On Jan 18, 9:56 pm, Jason Resch <jasonre...@gmail.com> wrote: > On Tue, Jan 17, 2012 at 2:20 PM, Craig Weinberg <whatsons...@gmail.com>wrote: > > > On Jan 17, 12:51 am, Jason Resch <jasonre...@gmail.com> wrote: > > > On Mon, Jan 16, 2012 at 10:29 PM, Craig Weinberg <whatsons...@gmail.com > > >wrote: > > > > > That's what I'm saying though. A Turing machine cannot be built in > > > > liquid, gas, or vacuum. It is a logic of solid objects only. That > > > > means it's repertoire is not infinite, since it can't simulate a > > > > Turing machine that is not made of some simulated solidity. > > > > Well you're asking for something impossible, not something impossible to > > > simulate, but something that is logically impossible. > > > We can simulate logical impossibilities graphically though (Escher, > > etc). My point is that a Turing machine is not even truly universal, > > let alone infinite. It's an object oriented syntax that is limited to > > particular kinds of functions, none of which include biological > > awareness (which might make sense since biology is almost entirely > > fluid-solution based.) > > But its not entirely free of solids. You can build a computer out of > mostly fluids and solutions too.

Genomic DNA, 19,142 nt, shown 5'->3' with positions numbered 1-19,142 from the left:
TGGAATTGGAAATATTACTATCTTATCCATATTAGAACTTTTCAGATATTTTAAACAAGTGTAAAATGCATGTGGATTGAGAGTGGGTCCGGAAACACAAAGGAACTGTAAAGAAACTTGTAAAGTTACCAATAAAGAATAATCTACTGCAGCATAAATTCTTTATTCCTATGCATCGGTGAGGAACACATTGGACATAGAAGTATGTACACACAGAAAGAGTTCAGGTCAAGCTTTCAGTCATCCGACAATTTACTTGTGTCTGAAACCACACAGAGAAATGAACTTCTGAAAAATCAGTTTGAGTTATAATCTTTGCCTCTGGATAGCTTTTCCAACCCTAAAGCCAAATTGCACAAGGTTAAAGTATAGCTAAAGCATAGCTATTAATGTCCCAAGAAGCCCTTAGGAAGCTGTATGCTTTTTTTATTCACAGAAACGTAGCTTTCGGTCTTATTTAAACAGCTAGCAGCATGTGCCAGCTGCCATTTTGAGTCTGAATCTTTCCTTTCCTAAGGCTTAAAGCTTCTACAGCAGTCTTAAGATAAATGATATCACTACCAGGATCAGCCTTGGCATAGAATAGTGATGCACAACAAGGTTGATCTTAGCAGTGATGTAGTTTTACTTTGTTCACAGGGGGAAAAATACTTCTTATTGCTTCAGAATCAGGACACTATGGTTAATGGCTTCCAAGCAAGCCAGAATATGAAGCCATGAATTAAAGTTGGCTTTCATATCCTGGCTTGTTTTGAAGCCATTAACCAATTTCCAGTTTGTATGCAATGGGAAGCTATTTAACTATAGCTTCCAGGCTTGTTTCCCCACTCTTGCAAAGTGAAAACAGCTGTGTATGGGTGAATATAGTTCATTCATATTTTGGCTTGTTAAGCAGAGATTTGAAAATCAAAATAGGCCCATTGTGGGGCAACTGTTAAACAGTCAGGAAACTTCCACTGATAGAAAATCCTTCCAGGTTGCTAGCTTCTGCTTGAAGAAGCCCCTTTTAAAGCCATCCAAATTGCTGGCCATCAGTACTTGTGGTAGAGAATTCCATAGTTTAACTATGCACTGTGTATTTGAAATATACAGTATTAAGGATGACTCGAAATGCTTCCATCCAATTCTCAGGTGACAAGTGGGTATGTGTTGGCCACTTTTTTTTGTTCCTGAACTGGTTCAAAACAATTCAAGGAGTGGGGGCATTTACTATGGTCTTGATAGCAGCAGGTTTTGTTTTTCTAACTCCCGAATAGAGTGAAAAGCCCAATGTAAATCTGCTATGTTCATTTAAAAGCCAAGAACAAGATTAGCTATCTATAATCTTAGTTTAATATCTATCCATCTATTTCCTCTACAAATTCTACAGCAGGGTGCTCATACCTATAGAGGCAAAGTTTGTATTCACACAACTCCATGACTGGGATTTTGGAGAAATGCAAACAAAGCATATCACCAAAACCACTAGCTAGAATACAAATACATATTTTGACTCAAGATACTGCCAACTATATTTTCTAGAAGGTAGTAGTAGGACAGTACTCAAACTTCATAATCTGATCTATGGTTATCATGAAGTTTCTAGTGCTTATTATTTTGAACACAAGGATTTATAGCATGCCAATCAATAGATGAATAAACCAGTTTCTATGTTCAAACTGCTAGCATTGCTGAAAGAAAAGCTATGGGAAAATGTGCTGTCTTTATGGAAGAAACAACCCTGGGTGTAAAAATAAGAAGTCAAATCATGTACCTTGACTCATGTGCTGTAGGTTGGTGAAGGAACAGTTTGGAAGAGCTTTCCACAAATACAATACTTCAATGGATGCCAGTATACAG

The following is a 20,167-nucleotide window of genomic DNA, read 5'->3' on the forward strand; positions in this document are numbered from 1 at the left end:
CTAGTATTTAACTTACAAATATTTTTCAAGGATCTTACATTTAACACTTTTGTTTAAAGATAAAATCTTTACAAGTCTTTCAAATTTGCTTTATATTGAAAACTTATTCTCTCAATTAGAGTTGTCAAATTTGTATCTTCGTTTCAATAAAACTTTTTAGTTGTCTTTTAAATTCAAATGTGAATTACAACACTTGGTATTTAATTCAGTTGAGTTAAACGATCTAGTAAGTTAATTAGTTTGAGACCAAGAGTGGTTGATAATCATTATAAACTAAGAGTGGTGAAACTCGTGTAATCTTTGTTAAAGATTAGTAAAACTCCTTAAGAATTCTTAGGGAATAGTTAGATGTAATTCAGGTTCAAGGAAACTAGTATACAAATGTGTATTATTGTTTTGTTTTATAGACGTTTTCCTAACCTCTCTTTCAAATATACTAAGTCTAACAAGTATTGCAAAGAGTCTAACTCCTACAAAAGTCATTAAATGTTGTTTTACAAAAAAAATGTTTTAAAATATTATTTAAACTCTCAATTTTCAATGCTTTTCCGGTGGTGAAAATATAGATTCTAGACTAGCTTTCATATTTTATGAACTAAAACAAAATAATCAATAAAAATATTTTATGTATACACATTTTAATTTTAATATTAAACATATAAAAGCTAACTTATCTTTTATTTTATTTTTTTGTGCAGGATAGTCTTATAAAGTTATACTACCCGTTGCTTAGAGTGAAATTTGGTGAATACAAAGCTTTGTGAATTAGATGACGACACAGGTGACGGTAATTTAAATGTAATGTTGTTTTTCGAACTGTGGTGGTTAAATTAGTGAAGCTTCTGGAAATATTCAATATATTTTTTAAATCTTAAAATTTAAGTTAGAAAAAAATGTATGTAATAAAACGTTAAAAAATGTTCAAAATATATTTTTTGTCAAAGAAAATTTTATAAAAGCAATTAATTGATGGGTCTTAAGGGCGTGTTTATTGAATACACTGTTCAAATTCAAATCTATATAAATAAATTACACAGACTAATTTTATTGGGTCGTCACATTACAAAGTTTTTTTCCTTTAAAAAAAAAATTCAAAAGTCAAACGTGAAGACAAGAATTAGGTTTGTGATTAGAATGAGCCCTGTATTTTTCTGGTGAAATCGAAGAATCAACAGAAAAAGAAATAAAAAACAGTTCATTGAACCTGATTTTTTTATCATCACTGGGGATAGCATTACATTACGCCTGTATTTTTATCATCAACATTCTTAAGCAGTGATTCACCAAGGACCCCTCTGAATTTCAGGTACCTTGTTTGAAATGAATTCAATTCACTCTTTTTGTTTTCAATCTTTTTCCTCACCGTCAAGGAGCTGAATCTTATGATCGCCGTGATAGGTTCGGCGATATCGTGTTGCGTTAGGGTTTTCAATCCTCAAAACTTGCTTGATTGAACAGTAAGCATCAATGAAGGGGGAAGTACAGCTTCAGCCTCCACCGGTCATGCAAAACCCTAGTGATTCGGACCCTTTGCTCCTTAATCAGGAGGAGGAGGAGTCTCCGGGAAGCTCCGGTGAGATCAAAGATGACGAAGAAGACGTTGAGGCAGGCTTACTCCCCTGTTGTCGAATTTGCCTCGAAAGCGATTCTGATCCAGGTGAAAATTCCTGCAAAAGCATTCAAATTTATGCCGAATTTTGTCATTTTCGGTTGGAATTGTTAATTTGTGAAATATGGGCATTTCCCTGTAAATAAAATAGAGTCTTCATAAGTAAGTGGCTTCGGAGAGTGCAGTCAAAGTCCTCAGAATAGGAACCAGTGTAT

Yes, but you can't grow a computer by watering it or kill it by depriving it of water. Biology is synonymous with water as far as we know. > > > > > > Also, something can be infinite without encompassing everything. A line > > > can be infinite in length without every point in existence having to lie > > on > > > that line. > > > If that's what you meant though, it's not saying much of anything > > about the repertoire. A player piano has an infinite repertoire too. > > So what? > > A piano cannot tell you how any finite process will evolve over time. I agree, computers are impressive, although It's not real time, it's generic theoretical time, and it's not real processes, it's models of our assumptions about real processes. > > > > > > > > To date, there is nothing we > > > > > (individually or as a race) has accomplished that could not in > > principle > > > > > also be accomplished by an appropriately programed Turing machine. > > > > > Even if that were true, no Turing machine has ever known what it has > > > > accomplished, > > > > Assuming you and I aren't Turing machines. > > > It would be begging the question otherwise. > > All known biological processes are Turing emulable. Is Jason Resch a biological process? Where can your full name at birth be found in your biology? > > > > > > > so in principle nothing can ever be accomplished by a > > > > Turing machine independently of our perception. > > > > Do asteroids and planets exist "out there" even if no one perceives them? > > > They don't need humans to perceive them to exist, but my view is that > > gravity is evidence that all physical objects perceive each other. Not > > in a biological sense of feeling, seeing, or knowing, but in the most > > primitive forms of collision detection, accumulation, attraction to > > mass, etc. > > If atoms can perceive gravitational forces, why can't computers perceive > their inputs? They perceive the push and pull of current and the instinct to restrain or allow that flow. That is the level of perception of an electronic computer. The parts of a mechanical computer perceive the force of the changes to their mass and supply the appropriate physical response. A human being has many orders of magnitude higher proliferation, development, and integration of sense channels - in the chemical, biological, zoological, and anthropological frequency ranges. > > > > > > > What is an > > > > 'accomplishment' in computational terms? > > > > I don't know. > > > > > > > You can't build it out of uncontrollable living organisms. > > > > > > There are physical constraints even on what can function as a > > simple > > > > > > AND gate. It has no existence in a vacuum or a liquid or gas. > > > > > > > Just as basic logic functions are impossible under those ordinary > > > > > > physically disorganized conditions, it may be the case that > > awareness > > > > > > can only develop by itself under the opposite conditions. It needs > > a > > > > > > variety of solids, liquids, and gases - very specific ones. It's > > not > > > > > > Legos. It's alive. This means that consciousness may not be a > > concept > > > > > > at all - not generalizable in any way. Consciousness is the > > opposite, > > > > > > it is a specific enactment of particular events and materials. A > > brain > > > > > > can only show us that a person is a live, but not who that person > > is. > > > > > > The who cannot be simulated because it is an unrepeatable event in > > the > > > > > > cosmos. A computer is not a single event. It is parts which have > > been > > > > > > assembled together. It did not replicate itself from a single > > living > > > > > > cell. > > > > > > > > > You can't make a machine that acts like a person without > > > > > > > > it becoming a person automatically. That clearly is ridiculous > > to > > > > me. > > > > > > > > What do you think about Strong AI, do you think it is possible? > > > > > > > The whole concept is a category error. > > > > > > Let me use a more limited example of Strong AI. Do you think there > > is > > > > any > > > > > existing or past human profession that an appropriately built android > > > > > (which is driven by a computer and a program) could not excel at? > > > > > Artist, musician, therapist, actor, talk show host, teacher, > > > > caregiver, parent, comedian, diplomat, clothing designer, director, > > > > movie critic, author, etc. > > > > What do you base this on? What is it about being a machine that > > precludes > > > them from fulfilling any of these roles? > > > Machines have no feeling. These kinds of careers rely on sensitivity > > to human feeling and meaning. They require that you care about things > > that humans care about. Caring cannot be programmed. > > A program model of a psychologist's biology will tell you exactly what the > psychologist will do and say in any situation. No, the program will fail to be perceived as authentic. It is a way to try to simulate caring, but it is not caring. The program feels nothing so it will not be able to respond freely in the moment. The psychologist's biology will not tell anyone what they will do and say in any situation. There are words that the psychologist will use in the future which have not been invented yet, new therapies and articles to ready. Will the program simulate the future of psychology and language as well? This idea of biology as a static template of human behavior is a leftover fairy tale of the 19th century. > > > That is the > > opposite of caring, because programming requires no investment by the > > programmed. There is no subject in a program, only an object > > programmed to behave in a way that seems like it could be a subject in > > some ways. > > If there is no subject in the emulation of the psychologist's biology, then > it is a zombie. No, it's an inanimate object. A zombie arises from the expectation that it should have a subject in the first place. Of course it has no subject, it's a machine. It's a stapler with a face painted on it. >The evolution of the program can be used to drive the > servos and motors in the android, and it will behave indistinguishably. Indistinguishably to whom? Are these magical servos and motors that smell and sound like a living person? That show up on an X-Ray as bones and organs? > > > > > > Also, although their abilities are limited, the below examples certainly > > > show that computers are making inroads along many of these lines of work, > > > and will only improve overtime as computers become more powerful. > > > Many professions would be much better performed by a computer. Human > > oversight might be desirable for something like surgery, but I would > > probably go with the computer over a human surgeon. > > > > Artist and Musician: Computer generated music has been around since at > > > least the 60s:http://www.youtube.com/watch?v=X4Neivqp2K4 > > > Yep, 47 years since then and still no improvement whatsoever. Based on > > that I think we cannot assume that computer generated music will > > improve significantly over time as computers become more powerful. > > They can just make more realistic music sound just as bad. > > Until computers have greater power than the parts of the human brain > involved in these skills, and we understand those mechanisms (or reverse > engineer/copy them) AI will lag behind human ability. AI for trivial applications has progressed, but it's quality of understanding or feeling has not progressed in any way. AI remains paper thin and stiff with rigor mechina. > > > > > > Therapist: ELIZA, the computer psychologist has been around since 1964: > >http://nlp-addiction.com/eliza/ > > > Again, no improvement in almost 50 years. Does anyone use ELIZA for > > psychology? No. It's utterly useless except as a novelty and > > linguistics demonstration. > > > > Teacher:http://en.wikipedia.org/wiki/Rosetta_Stone_%28software%29 > > > It's not a teacher, it's a computer assisted learning regimen. An > > exercise machine is not the same thing as a personal trainer or a > > coach. > > > > Caregiver: The Japanese are actively researching and developing > > caregiving > > > robots to take care of their aging population: > >http://web-japan.org/trends/09_sci-tech/sci100225.html > > > That doesn't mean that they will excel at being caregivers. > > > > Comedian: "What kind of murderer has moral fiber?" — "A cereal killer." > > > This joke was written by a computer. ( > >http://www.newscientist.com/article/dn1719) > > > Movie Critic:http://www.netflixprize.com/ > > > Again, generating a sophomoric pun (in a sea of garbage jokes) is not > > the same thing as 'excelling at being a comedian.' All of these > > examples reveal the utter failure of computation to get passed square > > one in any of these areas. It is obvious to me that the failure is > > rooted in precisely the failure of computation to simulate awareness > > beyond a trivial form of sophistication. Limited capacities for > > simulating trivial music, conversation, humor, compassion are > > radically overestimated, even though there has been no sign of > > progress at all since the beginning of computing. > > > > > > Could > > > > > there be a successful android surgeon, computer programmer, > > psychologist, > > > > > lawyer, etc. > > > > > I would say there could be very successful android surgeons, less so > > > > computer programmers and lawyers because there is an element of > > > > creativity there, > > > > Computers have demonstrated creativity: > >http://www.mendeley.com/research/automated-design-previously-patented... > > > link doesn't come up. > > Sorry, it was > incomplete:http://www.mendeley.com/research/automated-design-previously-patented... Same truncated link. Bit.ly it? > > > > > > > and not so much for a psychologist, because the job > > > > requires the understanding of feeling, which is not possible for a > > > > computer executed in material that cannot feel like an animal feels. > > > > But a computer program will have the same output (outwardly visible > > > behavior) regardless of its substrate. Clearly the material on which the > > > Turing machine is executed cannot have any effect on its performance. > > > If that were the case then a Turing machine should be executable as a > > truck load of live hamsters or a dense layer of fog. > > It has to be a Turing machine before it gains all the powers of every other > Turing machine. Not everything is a Turing machine, but any Turing > machine, regardless of its substrate is equally capable. You're overlooking the fact that the Turning machineness owes it's existence entirely to the physical qualities of it's substrate. They are all equally capable, but also equally incapable. > > > The fact that it > > cannot work that way is evidence that the material does relate to the > > ability of a Turing machine to perform even basic functions. > > > Art, music, comedy, compassion, etc are not 'output'. > > Niether are the nerve impulses from your spinal cord art, music, comedy, > compassion, etc. But the output can be used to control a body or other > mechanism to express any and all of those things. That's the neuron doctrine, but I don't think it's true. Nerve impulses are just traffic signals. They are not the signifying agents of the psyche. They psyche is the phenomenology of an entire human life - that is what discovers comedy and art, not output of a generic pattern of impulses, but the actual sense of the tissues of the body and the autobiographical story they tell as a whole, as well as the stories of the people of the entire society. The brain is just the aggregator of the nervous system's sense, which is the aggregator of the sense of the body as a whole in relation to it's world. > > > They are > > experiences which can be shared. A Turing machine can't experience > > anything by itself, it is only the substrate that experiences. > > > If a > > > Turing machine run on carbon makes a better psychologist, then that same > > > program executed on a silicon Turing machine will be just as successful. > > > The machine exploits the common sense of object oriented substrates. > > It doesn't matter whether it runs on silicon or boron or gadolinium, > > because any sufficiently polite solid material will do. None of them > > make a good psychologist. For that you need something that neurons run > > on themselves. > > You need to believe a psychologist is capable of hyper-computation for this > position to be consistent. > No, because computation is only one channel of sense. It's the machine that is hypo-sentient. A psychologist isn't a hyper computer, they are a living being that has computational capacities as well as visual, aural, tactile, emotional, intuitive, verbal, etc capacities. Animal capacities. > > > > > > Until silicon can feel proud and ashamed, it won't be any good at > > > > psychology. > > > > Unless there is something about psychologists that is infinite, then > > there > > > is no externally visible behavior a psychologist is capable of that the > > > android controlled by a Turing machine could not also do. > > > A keyboard can be programmed to type any sentence. Does that mean it > > is Shakespeare? A Turing machine can only impersonate intelligence > > trivially, > > Again different human skills require different levels of computational > resources. Do you think Deep Blue can only play chess at a trivial level? Yes. Deep Blue doesn't know that it is even playing chess. It's like a Rubiks Cube that remembers how to get back to the ideal arrangement regardless of how scrambled you make it. It's just executing a program and has no investment in it. Of course it's not a trivial accomplishment for the programmers of Deep Blue, and for computer science in general, that is very real and non-trivial, but no, Deep Blue doesn't know or care who it beats in playing the game. > > > it can't embody it authentically. > > If something behaves intelligently it is intelligent. > > > It's not about matching > > behaviors, it's about having the sensitivity and feeling to know when > > and why the behaviors are appropriate. It's about originating new > > behaviors that are significant improvements over previous approaches. > > > > > > Or do you believe there is some inherent limitation of > > > > > computers that would prevent them from being capable in one of these > > > > > roles? If so please provide an example. > > > > > Computers are inherently limited by their material substrate. A > > > > mechanism of electronic silicon will never know what it is to feel > > > > pain, fear, pleasure, etc. Any role which emphasizes a talent for > > > > feeling and understanding would fail to be fulfilled by the promise of > > > > disembodied recursive enumeration. > > > > Do you think something have to feel to perfectly act as though it is > > > feeling? Actors can pretend to suffer if their role is to be tortured > > in a > > > movie, yet they feel no pain. > > > They aren't feeling pain at the moment, but they are capable of > > experiencing pain, therefore they can fake it with feeling. > > An actors performance comes down to how they move their muscles, there is a > limited number of muscles in a human body, That's a reductionist assumption. It's seductive, I agree, but no, an actor's image is a gestalt of semantic cues that has little to do with muscles and everything to do with their capacity to reveal interior experiences. It's like saying that there is a limited number of windows in a building so that limits what can be seen through them. Sense is all about specular reflection, not literal correspondence. >and a finite number of ways in > which an actor can move them in any performance of finite length. These > movements could be replicated even by a process which has never felt pain, > and do so as convincingly as any actor. Yes, they are called movies. The projector and screen feel nothing. If you make a movie starring androids, you might have some success in fooling some audience members for some time, but ultimately people won't feel the same about it. We can't even make CGI animation that is convincing as non-CGI. It might be great looking, but the water feels the same as fire. The landscapes feel sterile. We have senses about realism which go beyond what we know about sense. Ways that our sense channels are integrated detect inconsistencies at a subconscious level. > > > > > > If you are into sci-fi, you should watch the > > > recent (not 1970s) Battlestar Galactica series. Among other things, it > > > explores a racism against machines who in all respects look act and > > behave > > > like humans. > > > Yeah I have watched a lot of that BSG. I like how the cylons are > > monotheistic and humans are pagan. It's a good show. I would agree, > > if it were the case that AI robots were indistinguishable to us that > > it would be a valid philosophical issue. My view though is that there > > are some good reasons that will never be the case. > > If we scanned brain images into computers powerful enough to run them, and > they always broke down or failed to function, I would consider that > evidence against computationalism. The fact that the current computers of > our time have not equaled or surpassed us in every respect is no more > evidence against computationalism, then would it have been in the 1900's > that no man-made mechanical machine could convincingly behave like a > human. We know roughly the computational power of the human brain, and > computers of today are somewhere between that of an insect and that of a > mouse. Once we reach the computational power of a mouse brain, then in 7 > years we will reach the power of a cat brain, and 7 years later the power > of a human brain (Assuming Moore's law of doubling computational power for > the same price each year). Computing power without feeling doesn't scale up qualitatively. You just have more insects acting like a cat. To get a cat, you need something that can feel like a cat. > > > As the AI horizon > > continues to recede infinitely, even in the face of ever faster > > hardware and more bloated software, we will continue to have to deal > > with actual racism rather than theoretical anthropism. > > 20 years ago would you have been surprised to learn that a computer would > beat the leading Jeapordy champions, or that we would have self-driving > cars before flying cars? No, I would be disappointed. By 2012, are you kidding? My 1992 self expected to be uploaded into a computer by now. Computer technology seemed much more promising to me 20 and 30 years ago. It was fun then. The actual computers were fun. Not just using them to look at things and talk to people, but just playing around with them when they were completely open and accessible was so freeing. Now they are just a sad consolation prize in the face of a civilization in steep decline. > > > If the cylons > > were genetically engineered beings instead, well, that's a different > > story entirely. Living creatures matter, programs don't (except to the > > living creatures that use them). > > Are you afraid to burn coal in your stove out of concern that the material > will sense being burned? Haha. It's not the carbon alone that makes organisms live. Carbon is a necessary but not sufficient ingredient. Craig -- You received this message because you are subscribed to the Google Groups "Everything List" group. To post to this group, send email to email@example.com. To unsubscribe from this group, send email to everything-list+unsubscr...@googlegroups.com. For more options, visit this group at http://groups.google.com/group/everything-list?hl=en.